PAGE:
I have called media and journalism experts across the land to talk about the inquiry kicked off by the outgoing Vancouver city council into who leaked the documents about the $100-million loan for the Olympic village and there is much confusion about what this could actually accomplish, if anything.

Well, actually, I should say, it will accomplish one thing: Vancouver will now be in the record books as possibly the first-ever civic government in Canada (or maybe North America) to have launched such a process.

But what will we actually learn from this inquiry? It's a puzzle.

For one, it may be put off until after the criminal investigation is finished, which is what happened in the long-ago Bingogate inquiry, if anyone remembers that.

Second, the inquiry does have the power to compel journalist Gary Mason to come and give evidence, which the police don't. (Though police do have the power to order media outlets to produce documents, which they've been using a lot lately, says local media lawyer David F. Sutherland.)

But Gary will likely do what he has already done with the criminal investigation and decline to provide the name of his source for the leaked document.

That can hardly be a surprise to anyone. Reporters -- news flash -- traditionally don't hand over the names and cellphone numbers of their sources. Duh. (And, just to seal the deal, there's been a recent court decision in Ontario that expressed some sympathy for the concept that reporters are obliged to protect sources. For those of you panting to immerse yourself in media law, here's a good recent story on the legal ins and outs of source protection.

So that means the inquiry, some lawyer who will be billing at we don't know how many hundreds of dollars an hour, will be left with interrogating the 11 city councillors and various city staff about who was in possession of the various forms of the document at what times.

This could be an entertaining soap opera for the city -- don't forget that, unless this inquiry is conducted differently from most standard inquiries, it will be a public process complete with everything but a popcorn stand outside the hearing room -- and we may find out a lot more than we wanted to know about where documents get photocopied at city hall, but it's unclear whether that will ultimately find the culprit or culprits.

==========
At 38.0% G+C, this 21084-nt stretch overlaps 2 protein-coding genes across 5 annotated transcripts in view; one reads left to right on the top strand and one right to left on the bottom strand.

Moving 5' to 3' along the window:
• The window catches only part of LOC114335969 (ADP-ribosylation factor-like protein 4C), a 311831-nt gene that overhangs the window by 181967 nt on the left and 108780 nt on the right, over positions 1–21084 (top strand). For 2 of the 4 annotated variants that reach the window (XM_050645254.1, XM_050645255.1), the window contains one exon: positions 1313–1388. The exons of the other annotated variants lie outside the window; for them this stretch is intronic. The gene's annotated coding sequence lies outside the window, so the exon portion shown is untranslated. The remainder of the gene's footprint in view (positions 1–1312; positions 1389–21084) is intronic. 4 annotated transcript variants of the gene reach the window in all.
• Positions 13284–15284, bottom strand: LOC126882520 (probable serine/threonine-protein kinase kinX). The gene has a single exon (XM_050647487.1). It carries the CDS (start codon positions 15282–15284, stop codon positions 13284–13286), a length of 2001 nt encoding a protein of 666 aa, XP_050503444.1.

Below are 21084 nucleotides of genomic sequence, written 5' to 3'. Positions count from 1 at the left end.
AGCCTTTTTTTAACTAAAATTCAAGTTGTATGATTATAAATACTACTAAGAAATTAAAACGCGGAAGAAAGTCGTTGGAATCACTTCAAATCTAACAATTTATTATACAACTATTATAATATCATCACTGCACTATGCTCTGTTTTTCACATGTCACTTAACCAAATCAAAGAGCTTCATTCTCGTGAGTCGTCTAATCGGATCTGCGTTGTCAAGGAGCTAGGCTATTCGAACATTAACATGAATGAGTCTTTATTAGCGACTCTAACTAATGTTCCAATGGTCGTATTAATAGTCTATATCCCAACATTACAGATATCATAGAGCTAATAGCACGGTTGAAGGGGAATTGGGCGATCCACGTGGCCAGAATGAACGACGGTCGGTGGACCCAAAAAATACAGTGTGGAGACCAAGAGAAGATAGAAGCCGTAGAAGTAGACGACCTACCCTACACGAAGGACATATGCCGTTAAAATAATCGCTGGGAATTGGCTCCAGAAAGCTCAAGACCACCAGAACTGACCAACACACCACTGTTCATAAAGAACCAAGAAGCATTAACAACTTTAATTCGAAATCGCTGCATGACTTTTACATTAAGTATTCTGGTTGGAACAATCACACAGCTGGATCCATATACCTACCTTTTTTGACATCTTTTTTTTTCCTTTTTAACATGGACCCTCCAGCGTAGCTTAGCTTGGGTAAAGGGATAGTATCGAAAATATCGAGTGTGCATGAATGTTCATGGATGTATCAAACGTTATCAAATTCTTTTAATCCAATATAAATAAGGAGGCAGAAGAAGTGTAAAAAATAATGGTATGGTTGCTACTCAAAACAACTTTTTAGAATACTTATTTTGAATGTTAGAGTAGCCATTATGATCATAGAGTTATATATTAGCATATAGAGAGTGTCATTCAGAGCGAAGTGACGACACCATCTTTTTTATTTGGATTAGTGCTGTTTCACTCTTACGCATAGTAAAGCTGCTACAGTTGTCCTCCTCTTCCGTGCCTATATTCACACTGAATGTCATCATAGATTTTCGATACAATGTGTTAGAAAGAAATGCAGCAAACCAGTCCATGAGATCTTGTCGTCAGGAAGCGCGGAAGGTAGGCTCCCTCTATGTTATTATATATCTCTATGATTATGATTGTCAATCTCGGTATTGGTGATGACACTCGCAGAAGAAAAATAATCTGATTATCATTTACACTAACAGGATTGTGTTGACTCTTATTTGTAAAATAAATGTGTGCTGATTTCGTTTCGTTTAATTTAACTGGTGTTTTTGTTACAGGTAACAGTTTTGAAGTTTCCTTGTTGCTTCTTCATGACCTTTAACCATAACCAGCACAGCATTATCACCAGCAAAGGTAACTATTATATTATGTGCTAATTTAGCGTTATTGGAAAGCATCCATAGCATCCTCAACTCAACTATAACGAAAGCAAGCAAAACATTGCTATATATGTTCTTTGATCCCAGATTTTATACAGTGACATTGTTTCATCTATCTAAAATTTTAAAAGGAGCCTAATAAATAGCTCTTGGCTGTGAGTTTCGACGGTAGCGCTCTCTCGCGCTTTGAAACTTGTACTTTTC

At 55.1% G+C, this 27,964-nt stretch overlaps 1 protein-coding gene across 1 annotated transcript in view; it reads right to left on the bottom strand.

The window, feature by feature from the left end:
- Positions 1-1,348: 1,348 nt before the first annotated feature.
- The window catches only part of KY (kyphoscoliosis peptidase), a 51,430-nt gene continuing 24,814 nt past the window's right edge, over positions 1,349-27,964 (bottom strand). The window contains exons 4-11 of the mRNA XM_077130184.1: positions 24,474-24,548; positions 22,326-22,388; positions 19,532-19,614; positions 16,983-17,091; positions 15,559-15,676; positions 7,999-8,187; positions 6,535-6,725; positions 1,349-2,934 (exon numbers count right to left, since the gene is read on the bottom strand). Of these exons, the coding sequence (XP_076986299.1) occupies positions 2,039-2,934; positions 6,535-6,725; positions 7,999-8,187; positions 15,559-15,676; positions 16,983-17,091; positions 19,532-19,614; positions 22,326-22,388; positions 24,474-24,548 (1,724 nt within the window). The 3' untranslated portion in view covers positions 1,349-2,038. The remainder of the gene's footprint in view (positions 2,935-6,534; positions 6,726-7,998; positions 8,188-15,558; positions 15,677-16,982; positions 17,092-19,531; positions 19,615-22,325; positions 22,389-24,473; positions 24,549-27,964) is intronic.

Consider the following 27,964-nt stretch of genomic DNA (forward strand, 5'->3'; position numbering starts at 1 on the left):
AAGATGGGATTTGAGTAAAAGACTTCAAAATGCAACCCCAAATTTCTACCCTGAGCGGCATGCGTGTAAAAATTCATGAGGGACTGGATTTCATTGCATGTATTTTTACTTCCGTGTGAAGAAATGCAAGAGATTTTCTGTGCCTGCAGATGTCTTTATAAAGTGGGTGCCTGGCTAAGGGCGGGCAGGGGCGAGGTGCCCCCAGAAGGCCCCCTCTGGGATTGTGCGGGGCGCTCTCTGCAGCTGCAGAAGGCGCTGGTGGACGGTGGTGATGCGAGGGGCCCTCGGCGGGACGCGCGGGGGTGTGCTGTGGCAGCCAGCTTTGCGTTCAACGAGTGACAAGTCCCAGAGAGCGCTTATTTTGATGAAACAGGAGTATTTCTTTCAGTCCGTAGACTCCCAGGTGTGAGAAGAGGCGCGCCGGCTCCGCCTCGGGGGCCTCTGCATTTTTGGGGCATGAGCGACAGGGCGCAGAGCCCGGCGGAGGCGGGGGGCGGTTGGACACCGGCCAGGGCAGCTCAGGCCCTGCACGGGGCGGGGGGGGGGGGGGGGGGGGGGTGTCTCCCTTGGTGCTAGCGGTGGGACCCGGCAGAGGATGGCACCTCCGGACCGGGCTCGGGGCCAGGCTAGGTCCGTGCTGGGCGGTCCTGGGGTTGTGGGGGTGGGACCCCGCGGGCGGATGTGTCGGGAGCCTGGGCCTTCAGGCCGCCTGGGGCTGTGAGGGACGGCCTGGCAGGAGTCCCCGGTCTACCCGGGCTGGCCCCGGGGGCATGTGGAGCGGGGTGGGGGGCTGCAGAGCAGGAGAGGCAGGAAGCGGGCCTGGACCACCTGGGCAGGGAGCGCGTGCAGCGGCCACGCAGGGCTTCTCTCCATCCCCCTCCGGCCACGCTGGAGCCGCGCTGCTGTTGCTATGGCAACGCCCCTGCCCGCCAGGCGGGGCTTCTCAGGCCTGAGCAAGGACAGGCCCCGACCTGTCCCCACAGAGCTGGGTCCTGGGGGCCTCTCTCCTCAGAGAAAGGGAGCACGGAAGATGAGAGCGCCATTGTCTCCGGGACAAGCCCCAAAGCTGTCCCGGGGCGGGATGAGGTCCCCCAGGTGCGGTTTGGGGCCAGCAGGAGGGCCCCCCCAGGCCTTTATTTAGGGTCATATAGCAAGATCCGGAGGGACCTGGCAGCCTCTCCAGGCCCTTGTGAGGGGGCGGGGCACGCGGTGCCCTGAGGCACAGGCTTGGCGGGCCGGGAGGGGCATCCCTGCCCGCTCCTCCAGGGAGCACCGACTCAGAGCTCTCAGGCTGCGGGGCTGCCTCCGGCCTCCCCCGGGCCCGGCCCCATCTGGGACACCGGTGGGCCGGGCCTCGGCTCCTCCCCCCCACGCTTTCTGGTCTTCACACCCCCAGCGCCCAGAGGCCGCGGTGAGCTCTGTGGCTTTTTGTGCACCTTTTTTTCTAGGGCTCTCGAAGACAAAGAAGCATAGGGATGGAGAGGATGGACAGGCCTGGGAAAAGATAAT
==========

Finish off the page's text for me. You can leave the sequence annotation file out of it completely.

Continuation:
The research I did and the various journalists and media lawyers I talked to around Canada indicated to me that, if the leakers of documents are found, it's usually either through a court proceeding or through an intense internal investigation by the institution where the leak happened.

They had doubts about the rationale or effectiveness of a public inquiry held by the local city government.

I have to say, it was quite hilarious trying to explain to the out-of-towners what was going on here. They kept asking questions like, "You mean the city's not going to have an inquiry into why it gave a $100-million loan and then said it had to be kept secret from the public?"

And they even wondered what purpose would be served by identifying the leaker, other than to allow city government to continue a tradition of secrecy that perhaps should never have been allowed to exist in the first place.

There has been quite a lot of speculating about who the leaker is -- I've even done it myself. It's a great parlour game.

"But everybody's got a motive when they give you information," says Allan Thompson, a professor at Carleton University's journalism program.

The leaked document may very well have come from a disgruntled city employee or even a councillor. But is that really what's important, he asked? Or is it the loan that's important?

He's not a fan of inquiries that just go after the leaker and wonders about the real purpose of inquiries like that.

"Inquiries can be an end in themselves. They can be used as a distraction or to make the story go away."

The one time when he thinks inquiries into leaks can be useful is when someone has leaked false information to the media, like in the Maher Arar case, where reporters were given information from a source early on to make the case that Arar deserved to be sent to Syria because he was part of some terrorist ring. That information turned out to be completely wrong.

So if there's something that should possibly be investigated, it should be who at city hall leaked the allegedly incriminating cardswipe data to Global TV, which then produced a report that appeared to point the finger at Councillor Raymond Louie on the thinnest of evidence. (Lawyers now involved there, so I won't go into that more.)

Ultimately, though, it seems as though the city hall inquiry will achieve one real purpose, which is to make people there even more scared about giving out information -- even if perhaps it might be a good idea for the public to have that information.

The city and Councillor Peter Ladner keep trying to make the point that city's ability to negotiate was damaged because the news about the city's willingness to lend $100 million was made public.

But from everything I've heard, Millennium and Fortress knew -- even before the councillors gave their reluctant approval at the in-camera meeting -- that the city was preparing to lend up to $100 million.

Maybe the best thing about the inquiry might be that we'd find out whether the city's negotiating position was actually damaged -- or whether the whole leak was just an embarrassment.